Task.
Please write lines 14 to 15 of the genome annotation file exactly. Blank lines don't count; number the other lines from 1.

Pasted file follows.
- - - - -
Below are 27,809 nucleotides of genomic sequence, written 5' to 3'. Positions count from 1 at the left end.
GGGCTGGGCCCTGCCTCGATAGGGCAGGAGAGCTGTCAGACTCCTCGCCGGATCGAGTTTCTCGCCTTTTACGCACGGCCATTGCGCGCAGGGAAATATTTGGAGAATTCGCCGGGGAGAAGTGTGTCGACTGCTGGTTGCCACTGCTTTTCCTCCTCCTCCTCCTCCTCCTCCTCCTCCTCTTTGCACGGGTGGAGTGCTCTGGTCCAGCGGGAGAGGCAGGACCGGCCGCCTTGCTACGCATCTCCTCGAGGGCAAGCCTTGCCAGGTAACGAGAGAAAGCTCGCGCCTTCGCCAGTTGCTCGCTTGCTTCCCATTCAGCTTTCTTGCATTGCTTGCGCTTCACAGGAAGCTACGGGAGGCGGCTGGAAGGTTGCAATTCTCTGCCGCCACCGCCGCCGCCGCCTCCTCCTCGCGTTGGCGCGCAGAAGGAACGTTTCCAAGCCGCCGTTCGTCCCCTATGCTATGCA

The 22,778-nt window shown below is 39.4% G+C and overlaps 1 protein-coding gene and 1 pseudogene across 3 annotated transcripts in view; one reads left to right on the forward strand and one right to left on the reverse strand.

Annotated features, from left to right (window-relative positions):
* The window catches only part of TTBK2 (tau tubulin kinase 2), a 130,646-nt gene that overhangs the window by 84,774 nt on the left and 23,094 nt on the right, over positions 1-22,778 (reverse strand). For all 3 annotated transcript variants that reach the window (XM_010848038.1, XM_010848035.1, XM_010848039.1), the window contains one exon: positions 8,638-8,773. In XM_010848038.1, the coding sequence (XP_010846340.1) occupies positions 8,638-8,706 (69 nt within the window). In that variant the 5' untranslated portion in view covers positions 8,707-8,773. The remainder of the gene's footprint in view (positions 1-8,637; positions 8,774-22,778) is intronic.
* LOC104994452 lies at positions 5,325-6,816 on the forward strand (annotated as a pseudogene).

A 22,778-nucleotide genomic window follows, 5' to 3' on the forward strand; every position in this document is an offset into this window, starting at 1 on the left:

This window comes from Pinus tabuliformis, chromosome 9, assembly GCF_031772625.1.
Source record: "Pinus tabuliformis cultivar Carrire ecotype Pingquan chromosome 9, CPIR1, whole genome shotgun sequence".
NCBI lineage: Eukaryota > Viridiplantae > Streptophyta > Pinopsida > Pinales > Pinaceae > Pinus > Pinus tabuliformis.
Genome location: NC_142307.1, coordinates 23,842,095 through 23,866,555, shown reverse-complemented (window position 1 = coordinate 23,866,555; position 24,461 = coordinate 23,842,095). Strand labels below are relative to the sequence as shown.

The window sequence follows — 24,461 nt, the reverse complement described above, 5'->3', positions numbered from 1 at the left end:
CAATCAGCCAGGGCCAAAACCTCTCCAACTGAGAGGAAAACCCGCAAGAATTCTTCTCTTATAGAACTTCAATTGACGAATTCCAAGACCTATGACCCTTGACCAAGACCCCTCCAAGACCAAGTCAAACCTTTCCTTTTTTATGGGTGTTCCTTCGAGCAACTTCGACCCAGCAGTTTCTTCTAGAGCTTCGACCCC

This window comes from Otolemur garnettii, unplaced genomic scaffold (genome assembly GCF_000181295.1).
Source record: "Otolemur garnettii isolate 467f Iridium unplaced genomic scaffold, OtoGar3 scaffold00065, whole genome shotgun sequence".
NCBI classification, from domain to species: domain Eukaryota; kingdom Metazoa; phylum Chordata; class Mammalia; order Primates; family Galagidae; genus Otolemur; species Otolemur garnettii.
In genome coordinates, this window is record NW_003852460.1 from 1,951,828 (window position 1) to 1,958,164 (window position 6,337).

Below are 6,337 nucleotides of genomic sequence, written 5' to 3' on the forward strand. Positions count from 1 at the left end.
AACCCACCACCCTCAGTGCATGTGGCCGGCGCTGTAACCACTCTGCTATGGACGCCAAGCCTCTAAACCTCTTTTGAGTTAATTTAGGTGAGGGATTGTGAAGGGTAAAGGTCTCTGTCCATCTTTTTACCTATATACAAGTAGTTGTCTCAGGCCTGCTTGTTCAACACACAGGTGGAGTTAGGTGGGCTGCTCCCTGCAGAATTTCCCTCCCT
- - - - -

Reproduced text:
This window comes from Otolemur garnettii, unplaced genomic scaffold (genome assembly GCF_000181295.1).
Source record: "Otolemur garnettii isolate 467f Iridium unplaced genomic scaffold, OtoGar3 scaffold00065, whole genome shotgun sequence".